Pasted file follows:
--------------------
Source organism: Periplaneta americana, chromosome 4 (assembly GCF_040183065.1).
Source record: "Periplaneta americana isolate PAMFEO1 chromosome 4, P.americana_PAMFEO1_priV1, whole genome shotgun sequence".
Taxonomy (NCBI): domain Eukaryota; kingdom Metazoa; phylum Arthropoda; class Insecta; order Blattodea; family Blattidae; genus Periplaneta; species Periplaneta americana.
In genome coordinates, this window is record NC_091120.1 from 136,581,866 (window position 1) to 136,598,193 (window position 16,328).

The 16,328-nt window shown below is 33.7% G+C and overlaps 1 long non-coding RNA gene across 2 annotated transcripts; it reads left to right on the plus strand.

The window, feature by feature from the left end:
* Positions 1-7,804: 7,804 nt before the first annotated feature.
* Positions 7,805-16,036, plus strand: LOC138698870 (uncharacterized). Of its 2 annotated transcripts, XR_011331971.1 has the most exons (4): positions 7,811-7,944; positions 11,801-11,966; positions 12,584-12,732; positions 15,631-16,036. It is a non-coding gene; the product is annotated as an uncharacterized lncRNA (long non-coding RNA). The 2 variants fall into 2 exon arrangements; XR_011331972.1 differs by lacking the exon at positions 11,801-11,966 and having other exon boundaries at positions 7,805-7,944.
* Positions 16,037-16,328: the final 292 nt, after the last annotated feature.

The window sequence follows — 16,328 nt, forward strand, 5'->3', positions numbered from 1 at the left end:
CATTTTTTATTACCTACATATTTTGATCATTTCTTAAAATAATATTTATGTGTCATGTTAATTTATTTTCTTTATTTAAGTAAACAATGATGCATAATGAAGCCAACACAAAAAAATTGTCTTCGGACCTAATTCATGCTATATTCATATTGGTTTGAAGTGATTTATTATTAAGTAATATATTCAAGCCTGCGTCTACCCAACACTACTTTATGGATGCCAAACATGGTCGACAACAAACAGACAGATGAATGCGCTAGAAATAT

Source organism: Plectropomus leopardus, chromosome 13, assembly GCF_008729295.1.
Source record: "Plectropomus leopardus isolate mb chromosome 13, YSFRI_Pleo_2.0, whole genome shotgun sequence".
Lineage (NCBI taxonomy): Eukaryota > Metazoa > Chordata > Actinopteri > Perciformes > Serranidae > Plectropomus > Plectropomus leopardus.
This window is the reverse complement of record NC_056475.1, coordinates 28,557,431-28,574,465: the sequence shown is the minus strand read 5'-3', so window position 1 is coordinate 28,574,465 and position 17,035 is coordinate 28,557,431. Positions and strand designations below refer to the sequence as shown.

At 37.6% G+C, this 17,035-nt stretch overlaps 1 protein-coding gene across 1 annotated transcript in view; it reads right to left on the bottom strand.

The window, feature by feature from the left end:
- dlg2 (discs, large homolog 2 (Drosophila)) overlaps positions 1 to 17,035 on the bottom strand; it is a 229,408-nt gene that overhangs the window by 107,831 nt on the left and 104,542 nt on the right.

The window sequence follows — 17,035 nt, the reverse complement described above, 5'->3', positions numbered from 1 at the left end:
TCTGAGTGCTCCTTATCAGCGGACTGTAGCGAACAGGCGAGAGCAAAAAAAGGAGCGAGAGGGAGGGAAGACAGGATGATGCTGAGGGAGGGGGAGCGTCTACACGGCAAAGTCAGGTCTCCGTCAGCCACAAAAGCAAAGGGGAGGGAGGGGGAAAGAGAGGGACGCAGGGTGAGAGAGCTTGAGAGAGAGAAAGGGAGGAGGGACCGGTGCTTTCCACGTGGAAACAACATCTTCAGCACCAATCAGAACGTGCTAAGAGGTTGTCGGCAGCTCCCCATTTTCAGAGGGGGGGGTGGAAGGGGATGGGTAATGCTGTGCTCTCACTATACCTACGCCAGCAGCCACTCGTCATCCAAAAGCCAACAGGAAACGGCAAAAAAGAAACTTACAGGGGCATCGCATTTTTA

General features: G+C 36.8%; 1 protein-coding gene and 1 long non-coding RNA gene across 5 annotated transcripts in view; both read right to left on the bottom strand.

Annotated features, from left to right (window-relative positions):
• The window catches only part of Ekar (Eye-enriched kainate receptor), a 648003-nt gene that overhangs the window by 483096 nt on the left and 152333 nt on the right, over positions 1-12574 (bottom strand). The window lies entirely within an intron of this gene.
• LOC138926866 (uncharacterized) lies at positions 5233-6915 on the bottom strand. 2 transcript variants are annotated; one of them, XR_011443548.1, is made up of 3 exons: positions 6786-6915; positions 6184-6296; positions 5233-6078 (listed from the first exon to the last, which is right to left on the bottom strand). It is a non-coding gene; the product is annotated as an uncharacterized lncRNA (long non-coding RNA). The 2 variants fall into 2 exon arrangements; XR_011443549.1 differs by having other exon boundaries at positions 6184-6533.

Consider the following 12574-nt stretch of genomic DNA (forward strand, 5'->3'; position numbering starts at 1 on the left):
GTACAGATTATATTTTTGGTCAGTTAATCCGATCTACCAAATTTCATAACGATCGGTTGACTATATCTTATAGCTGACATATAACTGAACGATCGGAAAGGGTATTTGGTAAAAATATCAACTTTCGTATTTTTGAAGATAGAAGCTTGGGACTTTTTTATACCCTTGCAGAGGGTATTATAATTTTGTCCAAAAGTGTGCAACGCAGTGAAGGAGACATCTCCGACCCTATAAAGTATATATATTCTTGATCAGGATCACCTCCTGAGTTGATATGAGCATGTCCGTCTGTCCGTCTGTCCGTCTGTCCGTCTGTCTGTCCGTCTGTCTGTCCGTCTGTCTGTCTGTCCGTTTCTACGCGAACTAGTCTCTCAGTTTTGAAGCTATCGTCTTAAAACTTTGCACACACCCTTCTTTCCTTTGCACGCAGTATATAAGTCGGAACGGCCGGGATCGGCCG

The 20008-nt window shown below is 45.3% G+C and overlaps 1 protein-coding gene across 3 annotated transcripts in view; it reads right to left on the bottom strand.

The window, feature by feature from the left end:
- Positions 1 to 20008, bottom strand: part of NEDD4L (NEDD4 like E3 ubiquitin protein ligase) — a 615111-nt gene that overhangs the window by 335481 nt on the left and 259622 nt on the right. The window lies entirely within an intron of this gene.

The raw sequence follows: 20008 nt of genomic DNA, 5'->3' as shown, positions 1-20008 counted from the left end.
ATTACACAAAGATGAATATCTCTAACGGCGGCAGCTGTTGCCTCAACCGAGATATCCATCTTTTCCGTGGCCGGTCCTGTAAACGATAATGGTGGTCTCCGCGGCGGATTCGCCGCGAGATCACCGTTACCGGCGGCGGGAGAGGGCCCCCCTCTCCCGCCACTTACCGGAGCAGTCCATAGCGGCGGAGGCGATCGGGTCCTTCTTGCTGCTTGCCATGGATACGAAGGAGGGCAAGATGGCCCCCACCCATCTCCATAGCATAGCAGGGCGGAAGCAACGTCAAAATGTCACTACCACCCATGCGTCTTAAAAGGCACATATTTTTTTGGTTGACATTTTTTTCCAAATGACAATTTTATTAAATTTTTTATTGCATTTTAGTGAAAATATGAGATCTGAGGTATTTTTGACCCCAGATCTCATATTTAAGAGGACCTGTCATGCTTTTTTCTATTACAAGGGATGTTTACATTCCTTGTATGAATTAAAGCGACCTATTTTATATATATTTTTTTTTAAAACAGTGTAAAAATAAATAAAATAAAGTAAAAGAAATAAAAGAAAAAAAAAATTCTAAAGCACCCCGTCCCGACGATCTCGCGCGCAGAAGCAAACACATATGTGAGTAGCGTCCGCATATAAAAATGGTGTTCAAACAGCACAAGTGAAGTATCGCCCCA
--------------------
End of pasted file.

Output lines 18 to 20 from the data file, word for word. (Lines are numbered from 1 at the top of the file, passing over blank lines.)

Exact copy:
- dlg2 (discs, large homolog 2 (Drosophila)) overlaps positions 1 to 17,035 on the bottom strand; it is a 229,408-nt gene that overhangs the window by 107,831 nt on the left and 104,542 nt on the right.

The window sequence follows — 17,035 nt, the reverse complement described above, 5'->3', positions numbered from 1 at the left end:
TCTGAGTGCTCCTTATCAGCGGACTGTAGCGAACAGGCGAGAGCAAAAAAAGGAGCGAGAGGGAGGGAAGACAGGATGATGCTGAGGGAGGGGGAGCGTCTACACGGCAAAGTCAGGTCTCCGTCAGCCACAAAAGCAAAGGGGAGGGAGGGGGAAAGAGAGGGACGCAGGGTGAGAGAGCTTGAGAGAGAGAAAGGGAGGAGGGACCGGTGCTTTCCACGTGGAAACAACATCTTCAGCACCAATCAGAACGTGCTAAGAGGTTGTCGGCAGCTCCCCATTTTCAGAGGGGGGGGTGGAAGGGGATGGGTAATGCTGTGCTCTCACTATACCTACGCCAGCAGCCACTCGTCATCCAAAAGCCAACAGGAAACGGCAAAAAAGAAACTTACAGGGGCATCGCATTTTTA